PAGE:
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Think of Donald Trump as the plutocratic id loosed in the White House. And who hasn’t noticed the results? Civil war and uproar in Washington with bodies regularly carried out of the Oval Office. There are the constant tweet assaults on his attorney general, Jeff Sessions. There’s his disgruntled secretary of state, Rex Tillerson, taking some “personal time” six months into office. (Think of it as his own private Rexit.) There was (with an emphasis on “was”) Chief of Staff Reince Priebus, under siege for months, only to be frontally assaulted last week by Anthony Scaramucci, the president’s new communications director — sayonara Sean Spicer — who accused him of being a leaker, smeared him as a “fucking paranoid schizophrenic,” and compared their relationship to that of Cain and Abel. (And you know how that brotherly duo ended up). Priebus was soon a goner, replaced by one of “my generals,” retired four-star John Kelly, until recently head of the Department of Homeland Security. And no slouch, Scaramucci also clobbered the president’s chief strategist, Steve Bannon, accusing him of trying to “suck his own cock.” Oh, and then he threatened to fire his whole staff to take care of the problem of White House leaks before, of course, getting axed himself on a day on which the president tweeted “No WH chaos!”
Meanwhile, National Security Adviser General H.R. McMaster, the other general in the White House, seems to be on the outs (with White House Press Secretary Sarah Huckabee Sanders ominously saying there’s “no reason” to think Trump lacks confidence in him). Secretary of Defense James Mattis was reportedly caught totally off guard when the president tweeted his decision to ban transgender troops from the armed forces. Trump’s son-in-law, Jared Kushner, a key figure in what passes for foreign policy, has at times been at loggerheads with Bannon and, threatened with charges of political collusion with Russia during the 2016 campaign, has fallen back on a plea of total, utter, and abysmal ignorance of more or less everything foreign or Russian (even the name of the Russian ambassador to the U.S.). This bizarre list only grows by the day and by the tweet as the bodies begin to pile up.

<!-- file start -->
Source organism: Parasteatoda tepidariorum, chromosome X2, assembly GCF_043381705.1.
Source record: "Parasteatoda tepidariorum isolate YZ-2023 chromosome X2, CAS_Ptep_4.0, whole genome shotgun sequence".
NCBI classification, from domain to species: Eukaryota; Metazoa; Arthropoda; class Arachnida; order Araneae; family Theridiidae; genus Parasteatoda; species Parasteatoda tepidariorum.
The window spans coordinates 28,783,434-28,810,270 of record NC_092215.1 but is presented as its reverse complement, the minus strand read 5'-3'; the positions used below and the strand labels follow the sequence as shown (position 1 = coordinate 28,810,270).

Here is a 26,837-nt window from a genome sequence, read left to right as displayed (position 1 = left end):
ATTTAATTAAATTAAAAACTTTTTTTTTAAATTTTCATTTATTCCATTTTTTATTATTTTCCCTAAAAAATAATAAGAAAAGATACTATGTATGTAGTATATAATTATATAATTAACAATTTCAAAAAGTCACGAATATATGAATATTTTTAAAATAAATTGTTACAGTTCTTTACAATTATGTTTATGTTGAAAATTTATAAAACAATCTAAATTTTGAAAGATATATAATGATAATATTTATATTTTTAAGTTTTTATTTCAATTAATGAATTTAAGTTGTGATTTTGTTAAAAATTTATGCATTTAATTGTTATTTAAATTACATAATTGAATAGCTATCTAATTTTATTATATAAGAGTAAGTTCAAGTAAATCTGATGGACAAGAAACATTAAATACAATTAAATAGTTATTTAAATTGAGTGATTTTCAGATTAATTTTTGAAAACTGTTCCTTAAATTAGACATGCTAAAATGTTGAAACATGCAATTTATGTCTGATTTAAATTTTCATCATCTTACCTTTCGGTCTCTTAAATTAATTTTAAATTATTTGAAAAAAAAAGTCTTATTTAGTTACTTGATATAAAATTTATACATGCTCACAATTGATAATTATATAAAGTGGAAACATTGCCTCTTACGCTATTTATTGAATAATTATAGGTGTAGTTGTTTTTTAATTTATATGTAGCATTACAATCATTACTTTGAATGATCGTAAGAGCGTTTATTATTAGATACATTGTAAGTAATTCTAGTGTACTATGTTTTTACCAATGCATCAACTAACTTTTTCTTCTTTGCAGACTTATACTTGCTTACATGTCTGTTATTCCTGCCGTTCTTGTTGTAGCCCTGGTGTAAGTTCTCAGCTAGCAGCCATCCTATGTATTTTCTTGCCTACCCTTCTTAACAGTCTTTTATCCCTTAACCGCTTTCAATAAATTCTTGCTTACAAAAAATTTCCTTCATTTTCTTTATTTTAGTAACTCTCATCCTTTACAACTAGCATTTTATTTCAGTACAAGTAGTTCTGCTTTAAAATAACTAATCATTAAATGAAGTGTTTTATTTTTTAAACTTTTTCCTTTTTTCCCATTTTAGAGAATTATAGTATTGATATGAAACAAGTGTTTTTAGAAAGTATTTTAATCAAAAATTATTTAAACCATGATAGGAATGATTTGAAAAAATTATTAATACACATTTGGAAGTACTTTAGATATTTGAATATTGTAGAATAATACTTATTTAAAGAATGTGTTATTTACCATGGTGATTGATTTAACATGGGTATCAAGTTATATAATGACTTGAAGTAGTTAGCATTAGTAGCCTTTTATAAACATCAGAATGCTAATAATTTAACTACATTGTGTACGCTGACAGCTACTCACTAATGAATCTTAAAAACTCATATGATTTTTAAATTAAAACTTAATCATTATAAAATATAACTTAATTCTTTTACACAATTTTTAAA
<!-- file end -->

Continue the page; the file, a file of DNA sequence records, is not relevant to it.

All that’s left, in true mafia style, is “the family” and “the business,” hardly the usual definition of the imperial presidency. And yes, it couldn’t be more poisonous, but keep in mind why Donald Trump won the presidency in the first place. As I wrote during the election campaign last year, parts of the white working class were “ready to send a literal loose cannon into the White House… willing, that is, to take a chance on the roof collapsing, even if it collapses on them.” He was, in this sense, their own suicide bomber in Washington, how they planned on giving the finger to the political system they felt had pushed them to the edge of some cliff. They voted — and it was no mistake — a certified bad boy into the White House. He called himself a “businessman,” but that was the least of what he was. And as their bad boy, he’s having a blast, as at the Boy Scouts Jamboree where he offered a classic Trumpian tirade to 40,000 12 to 18 year olds and attending adults, lecturing them on the “hottest” people and cocktail parties in New York, getting them to boo Hillary Clinton and Barack Obama, and using the word “hell” (“Who the hell wants to speak about politics when I’m in front of the Boy Scouts?”) in a non-religious sense, surely a first not just for the president but for anybody addressing such a crowd.
In short, it was glorious. What more could a bad boy ask for than to be reprimanded by the chairman of the Senate Judiciary Committee, the chairman of the Joint Chiefs of Staff, and the chief scout executive for the Boy Scouts of America in the same 24-hour period?
And the circus continues. Now, according to a Wall Street Journal report, Special Counsel Robert Mueller has impaneled a grand jury in Washington to investigate Russia’s interference in the 2016 elections, a sign that his inquiry is growing in intensity and entering a new phase.
Copyright 2017 Tom Engelhardt. First published in TomDispatch. Republished with permission.